3. Decrease Scope

While most auditors will never suggest that they would prefer to audit less (they are usually paid by the billable hour), they will also admit that decreasing the systems that are part of an audit will generally decrease the cost, time and complexity of an audit. Companies should consider how systems are connected and develop an architecture that minimizes the possible devices that are in an audit scope. AppGate for AWS embraces this concept. It is a Software-Defined Perimeter solution that delivers highly granular access control, reduces audit scope and provides detailed logging of user access and activities to efficiently feed audit request data needs.

4. Tools / Logging for the Cloud

Companies should take advantage of tools and capabilities specifically designed for the cloud infrastructure to decrease audit complexity. Logging from cloud resources should be collected by a centralized and easy-to-manage log management tool. Security tools should have robust logging and event capturing capabilities. These tools should be able to correlate important events and generate reports for auditors to use as evidence of control compliance.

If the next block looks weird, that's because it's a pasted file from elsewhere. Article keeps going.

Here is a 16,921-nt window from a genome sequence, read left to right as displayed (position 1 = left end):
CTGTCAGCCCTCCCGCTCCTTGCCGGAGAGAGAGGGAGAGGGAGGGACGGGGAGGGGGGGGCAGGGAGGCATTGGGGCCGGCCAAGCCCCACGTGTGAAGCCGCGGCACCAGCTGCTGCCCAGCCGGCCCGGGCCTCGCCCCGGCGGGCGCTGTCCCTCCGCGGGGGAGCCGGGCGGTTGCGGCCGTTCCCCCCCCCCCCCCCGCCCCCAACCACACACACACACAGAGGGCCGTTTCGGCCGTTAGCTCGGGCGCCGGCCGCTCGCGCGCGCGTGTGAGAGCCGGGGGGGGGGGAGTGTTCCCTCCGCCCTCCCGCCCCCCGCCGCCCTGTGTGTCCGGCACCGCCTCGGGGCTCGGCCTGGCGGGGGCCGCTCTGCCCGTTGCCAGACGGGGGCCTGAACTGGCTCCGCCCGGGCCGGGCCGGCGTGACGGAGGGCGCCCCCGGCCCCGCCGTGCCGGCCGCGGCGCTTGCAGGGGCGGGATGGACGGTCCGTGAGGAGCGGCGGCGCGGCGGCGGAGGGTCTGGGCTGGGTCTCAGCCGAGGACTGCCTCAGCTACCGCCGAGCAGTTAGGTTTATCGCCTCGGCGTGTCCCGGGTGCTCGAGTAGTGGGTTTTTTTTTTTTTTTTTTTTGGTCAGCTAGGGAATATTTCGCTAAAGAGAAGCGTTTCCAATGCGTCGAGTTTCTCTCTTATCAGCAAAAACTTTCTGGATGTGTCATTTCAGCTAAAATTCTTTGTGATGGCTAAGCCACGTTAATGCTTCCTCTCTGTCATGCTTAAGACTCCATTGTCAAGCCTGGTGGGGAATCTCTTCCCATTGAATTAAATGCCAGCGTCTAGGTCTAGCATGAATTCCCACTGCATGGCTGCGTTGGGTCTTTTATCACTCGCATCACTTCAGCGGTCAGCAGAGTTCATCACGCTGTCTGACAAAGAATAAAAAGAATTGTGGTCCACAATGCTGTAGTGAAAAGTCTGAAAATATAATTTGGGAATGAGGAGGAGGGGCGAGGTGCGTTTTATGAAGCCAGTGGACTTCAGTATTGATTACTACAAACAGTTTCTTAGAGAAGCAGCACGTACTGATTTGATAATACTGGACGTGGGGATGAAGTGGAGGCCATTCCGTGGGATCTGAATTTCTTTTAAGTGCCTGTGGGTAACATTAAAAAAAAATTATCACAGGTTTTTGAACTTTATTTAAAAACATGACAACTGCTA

While certainly not a complete list, companies that use these suggestions before and after implementing their workloads in the cloud will find that their audit times will significantly decrease, and the brain damage that comes with dealing with compliance regulations will decrease as well.

As IT Professionals, regulatory compliance has become a major facet of our job responsibilities. But we should not let it intimidate us from taking advantage of the benefits of moving to the cloud.

You can find more information about Cryptzone here. The Forrester Research whitepaper “Forrester – “No More Chewy Centers: The Zero Trust Model of Information Security” can be found here. You can also read additional Cryptzone blogs by going here.

Tuesday, November 8, 2016

The Day After...

I was hoping this day would come. I know it is still early, but - like I said - I'm hopeful!

Thursday, November 3, 2016

Why Cloud Security Expert Christopher Steffen Joined Cryptzone...